Analyzing these cases and others, we will compare the factors which motivated states and groups throughout history to instigate mass murder as well as people to participate in these mass crimes. We will trace the history of the public discussion about Genocides and dig into the still vital debate about an appropriate definition of mass extermination.

     

     

     

    Required Reading:

    Donald Bloxham: The Great Game of Genocide: Imperialism, Nationalism, and the Destruction of the Ottoman Armenians, New York: Oxford University Press 2007 (Paperback)

    Ben Kiernan: The Pol Pot regime, Race, Power and Genocide in Cambodia under the Khmer Rouge 1975-1979, New Haven et.al: Yale University Press 2008 (Paperback).

    Wolf Gruner, Jewish Forced Labor under the Nazis: Economic Needs and Racial Aims, 1938-1944, New York: Cambridge University Press, 2008 (Paperback)

    Scott Strauss: The Order of Genocide: Race, Power, and War in Rwanda, Harlow et.al: Pearson Longman (Paperback 2006).

    Etelle Higonnet: Quiet Genocide: Guatemala 1981-1983, New Brunswick: Transaction Publishers (2008) (Hardcover).

    Nancy L. Clark and William H. Worger: South Africa: The Rise and Fall of Apartheid, Ithaca: Cornell UP (Paperback 2004)

    Required articles and book chaptersare posted on Blackboard

     

  • Hist 453:  The Age of Emancipation

    Williams

     Thursday

    2:00-4:50pm

    Course Description:

    Slavery extended well beyond the geographical borders of the U.S. South, and struggles over emancipation took place well before and after the 1860s. Through a focus on legal texts ranging from the late 18th through the late 19th centuries, we will investigate when the Age of Emancipation was, why it came about, and who it principally affected. We will pay special attention to the different methods by which those defined as “chattel” slaves in the Atlantic World both attained and redefined the meaning of liberty. A central focus of this course will be the relationship between slavery and the evolution of racial status law over the course of the long 19th century. Active participation in weekly discussions and the development of a substantial research paper will constitute the main basis for the grade. Enrollment limited to 15 students.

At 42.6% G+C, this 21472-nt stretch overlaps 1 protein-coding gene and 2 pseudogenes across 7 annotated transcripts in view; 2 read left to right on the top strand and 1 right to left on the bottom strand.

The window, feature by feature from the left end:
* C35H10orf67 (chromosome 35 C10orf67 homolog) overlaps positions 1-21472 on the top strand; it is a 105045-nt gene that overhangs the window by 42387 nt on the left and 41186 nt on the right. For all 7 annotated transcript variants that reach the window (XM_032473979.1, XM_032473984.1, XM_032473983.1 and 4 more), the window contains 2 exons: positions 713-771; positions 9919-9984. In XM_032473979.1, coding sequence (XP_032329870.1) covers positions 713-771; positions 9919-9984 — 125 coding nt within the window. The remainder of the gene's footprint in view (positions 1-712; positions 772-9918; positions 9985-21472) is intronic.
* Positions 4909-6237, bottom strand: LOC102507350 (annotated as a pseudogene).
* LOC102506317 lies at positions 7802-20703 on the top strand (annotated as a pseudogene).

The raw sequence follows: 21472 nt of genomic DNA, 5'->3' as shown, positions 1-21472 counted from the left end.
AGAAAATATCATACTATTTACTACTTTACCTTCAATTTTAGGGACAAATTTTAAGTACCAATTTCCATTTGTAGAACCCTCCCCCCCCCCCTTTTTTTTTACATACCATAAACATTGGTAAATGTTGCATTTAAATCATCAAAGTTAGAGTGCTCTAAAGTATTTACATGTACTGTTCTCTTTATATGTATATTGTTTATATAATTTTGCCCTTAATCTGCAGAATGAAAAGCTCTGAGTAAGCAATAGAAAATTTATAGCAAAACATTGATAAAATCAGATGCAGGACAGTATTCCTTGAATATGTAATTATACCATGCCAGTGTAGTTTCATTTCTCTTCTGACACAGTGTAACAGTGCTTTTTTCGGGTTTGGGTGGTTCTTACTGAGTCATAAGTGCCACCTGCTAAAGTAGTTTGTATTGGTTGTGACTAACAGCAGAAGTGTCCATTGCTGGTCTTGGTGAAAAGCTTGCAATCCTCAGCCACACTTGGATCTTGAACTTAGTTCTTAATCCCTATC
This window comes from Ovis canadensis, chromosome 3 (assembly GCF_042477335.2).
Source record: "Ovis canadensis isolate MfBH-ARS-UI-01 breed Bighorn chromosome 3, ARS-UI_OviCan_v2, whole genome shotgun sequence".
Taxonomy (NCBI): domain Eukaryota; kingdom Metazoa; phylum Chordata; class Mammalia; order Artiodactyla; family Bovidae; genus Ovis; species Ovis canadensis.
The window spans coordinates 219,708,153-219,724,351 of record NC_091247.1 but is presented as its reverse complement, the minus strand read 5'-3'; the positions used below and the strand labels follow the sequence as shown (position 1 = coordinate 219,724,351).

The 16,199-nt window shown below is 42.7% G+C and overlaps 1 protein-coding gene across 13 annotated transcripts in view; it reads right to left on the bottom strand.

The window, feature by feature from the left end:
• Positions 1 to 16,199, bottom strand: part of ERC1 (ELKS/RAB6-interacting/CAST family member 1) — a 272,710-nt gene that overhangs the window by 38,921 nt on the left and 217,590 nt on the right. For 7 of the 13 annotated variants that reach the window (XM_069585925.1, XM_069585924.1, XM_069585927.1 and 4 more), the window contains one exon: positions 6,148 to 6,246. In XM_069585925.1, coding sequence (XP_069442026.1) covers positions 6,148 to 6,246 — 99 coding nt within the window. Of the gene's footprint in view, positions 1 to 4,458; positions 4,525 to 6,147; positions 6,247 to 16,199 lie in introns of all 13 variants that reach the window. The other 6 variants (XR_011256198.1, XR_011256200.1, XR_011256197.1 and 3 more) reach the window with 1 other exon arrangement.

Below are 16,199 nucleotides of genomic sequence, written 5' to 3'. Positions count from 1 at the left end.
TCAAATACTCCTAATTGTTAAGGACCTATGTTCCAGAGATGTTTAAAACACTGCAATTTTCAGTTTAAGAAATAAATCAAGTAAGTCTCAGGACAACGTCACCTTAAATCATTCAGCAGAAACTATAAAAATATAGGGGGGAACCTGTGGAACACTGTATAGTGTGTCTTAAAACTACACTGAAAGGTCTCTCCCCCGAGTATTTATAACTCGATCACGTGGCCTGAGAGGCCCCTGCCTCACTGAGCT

• Hist 457:  The American West
    Starr

    Wednesday

    2:00-4:50pm

    Course Description:

    The nation's westward movement from Colonial times to the present, with emphasis on the frontier's effect on American life and institutions.

  • Hist 458:  History of California
    Starr

    Tuesday

    2:00-4:50pm

    Course Description:

    Seminar on the exploration, colonization, and development of Hispanic California; coming of the Americans; political, economic, and cultural development of California since its acquisition by the United States.

     

  • Hist 473: Colonial Latin America Seminar

    Becker

    Wednesday

    2:00-4:50pm

    Course Description:

    This course focuses on the connections between Aztecs, Mayans, and Incas and the Spanish “conquerors.”  It reveals the fascinating worlds these people created during Latin America’s colonial period.  Students will be invited to enter complex and enthralling historical worlds from the perspectives of multiple colonial Latin Americans, to consider the ways that indigenous people deeply transformed Spanish imperialism and thus colonial Latin America.  Considerable attention will be paid to Latin American racial, ethnic, and gender relations.

     

    • Restriction: Registration open to the following class levels: Junior, Senior

     

  • Hist 481:  Producing Film Stories
    Rorlich

    Thursday

    2:00-4:50pm

    Course Description:

    The catalog title of History 481 notwithstanding, this is a course that could be best described as a seminar focusing on the investigation of some of the major themes of Russian history by engaging the students in a comparative analysis of the accounts of historical events preserved in historical documents with the representation of the same events in film.  When “reading” films and historical texts, we will pay particular attention to how the reflect commonly held assumptions about “historic truth” and will also explore how/when/to what degree film narratives are shaped by political, ideological agendas.